# Homework Help: Density of Water

Tags:
1. May 3, 2015

### Mongster

1. The problem statement, all variables and given/known data
A river car ferry boat has a uniform cross sectional area in the region of the water line of 720m^2. If sixteen cars of average mass 1100kg are driven on board, find the extra depth to which the boat will sink into the water.

2. Relevant equations
Density= m/V
Density= m/Area X Depth
3. The attempt at a solution

2. May 4, 2015

### stedwards

There seems to be missing information such as the length of the boat. Am I wrong? What if you assume the length is the variable 'L' meters?

Last edited: May 4, 2015
3. May 4, 2015

### phinds

You have enough info. Keep thinking about it.

EDIT: oh, I AM assuming that you can manage to look up the density of water on your own.

4. May 4, 2015

### CWatters

+1 to that.

The problem requires you to know (or look up) the density of water.

That's one of the things you have to calculate before you can answer the actual question.

5. May 6, 2015

### Mongster

Hey guy, I finally solved it! Yeap the density of water was all I needed!

Firstly I got the Density of Water, 1000kg /m^3

Secondly I calculated the volume of water displaced by the 16 cars of average mass 1100kg like this (16 X 1100)/1000 = 17.6m^3

With the volume of water displaced by the addition of cars and the uniform cross sectional area in the region of the water line of 720m^2, I found the increase in depth which the boat will sink like this 17.6/720 =0.0244m

I want to thank you all for chipping in and guiding me in this question. It wasn't that hard afterall! Cheers! :D

Last edited: May 6, 2015
6. May 6, 2015

### stedwards

No, sorry.

What you have calculated is the minimum length of a massless vessel, having a submerged cross sectional area of 720 square meters that will support 16 cars. It would be a very short vessel.

The problem statement is a result of confusion on the part of the author. (Buoyancy is one of the topics in science often misunderstood by educators.)

Last edited: May 6, 2015
7. May 6, 2015

### SteamKing

Staff Emeritus
I think you are confused here.

According to the OP, "A river car ferry boat has a uniform cross sectional area in the region of the water line of 720m2." Since no other information is given, this sentence suggests that the area of the waterplane of the ferry is 720 m2.

By assuming that the vessel does not change shape if it is immersed from its original draft by a small amount (i.e., the "uniform cross sectional area"), the change in draft, ΔT, multiplied by this waterplane area will give the additional volume of displacement required to support the 16 cars driving onto the ferry.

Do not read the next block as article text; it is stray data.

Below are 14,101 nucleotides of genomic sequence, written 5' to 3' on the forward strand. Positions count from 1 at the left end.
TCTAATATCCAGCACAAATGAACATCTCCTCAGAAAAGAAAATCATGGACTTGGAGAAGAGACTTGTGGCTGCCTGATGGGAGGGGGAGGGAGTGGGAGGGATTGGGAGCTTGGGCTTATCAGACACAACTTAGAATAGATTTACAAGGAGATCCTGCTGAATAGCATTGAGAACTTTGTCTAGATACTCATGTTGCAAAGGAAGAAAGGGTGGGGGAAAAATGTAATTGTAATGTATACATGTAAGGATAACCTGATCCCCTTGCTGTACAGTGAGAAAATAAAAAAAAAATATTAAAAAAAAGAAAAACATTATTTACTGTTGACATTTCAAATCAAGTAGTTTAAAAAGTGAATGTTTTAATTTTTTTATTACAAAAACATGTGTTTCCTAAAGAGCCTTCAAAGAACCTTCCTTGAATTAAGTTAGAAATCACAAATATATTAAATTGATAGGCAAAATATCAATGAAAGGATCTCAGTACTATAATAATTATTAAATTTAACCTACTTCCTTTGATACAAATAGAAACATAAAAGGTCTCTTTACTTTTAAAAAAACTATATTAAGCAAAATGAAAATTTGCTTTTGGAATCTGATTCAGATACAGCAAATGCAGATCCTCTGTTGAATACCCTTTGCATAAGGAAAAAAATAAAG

What the OP calculated in Post #5, 0.0244 m, was ΔT, the change in draft of the ferry with the 16 additional cars loaded aboard, not the length of the vessel.

Adding or removing cars from the ferry does not change the mass of the ferry taken by itself.

I agree that this problem could have been worded in a clearer fashion, and a sketch would have been helpful, too.

8. May 6, 2015

### CWatters

I agree with the OP's answer in #5 and Steamking in #7.

The problem states the "cross sectional area in the region of the water line" is 720sqm. So 720sqm is the horizontal cross sectional area not the vertical cross sectional area.

9. May 6, 2015

### stedwards

Harg. Land lubbers! Cross sectional area of a boat to the waterline means a vertical section.

10. May 6, 2015

### SteamKing

Staff Emeritus
Normally, you would take the cross section of a hull normal to the waterline.

However, in this case, the wording of the problem drops some vague hints about what the area stated in the OP represents. Also for this problem, there isn't nearly enough information provided about the ferry to work out the change in draft due to adding the cars, unless you assume that the "cross sectional area" refers to the "waterplane area".

Avast ye, matey! I'm a naval architect, so I know a little about botes.

11. May 7, 2015

### CWatters

Sure, but it doesn't say "to the waterline" it says "in the region of the waterline".

12. May 7, 2015

### phinds

Well, maybe it does but this is a physics forum. It never occurred to me in reading the problem that you could possibly interpret it as anything other that "parallel to the water, at the waterline" because for one thing, that's the only way it makes any sense in the context of the problem.

Specialized knowledge can sometimes distract you from what others mean.

13. May 7, 2015

### stedwards

Me brain tumor was acting up again.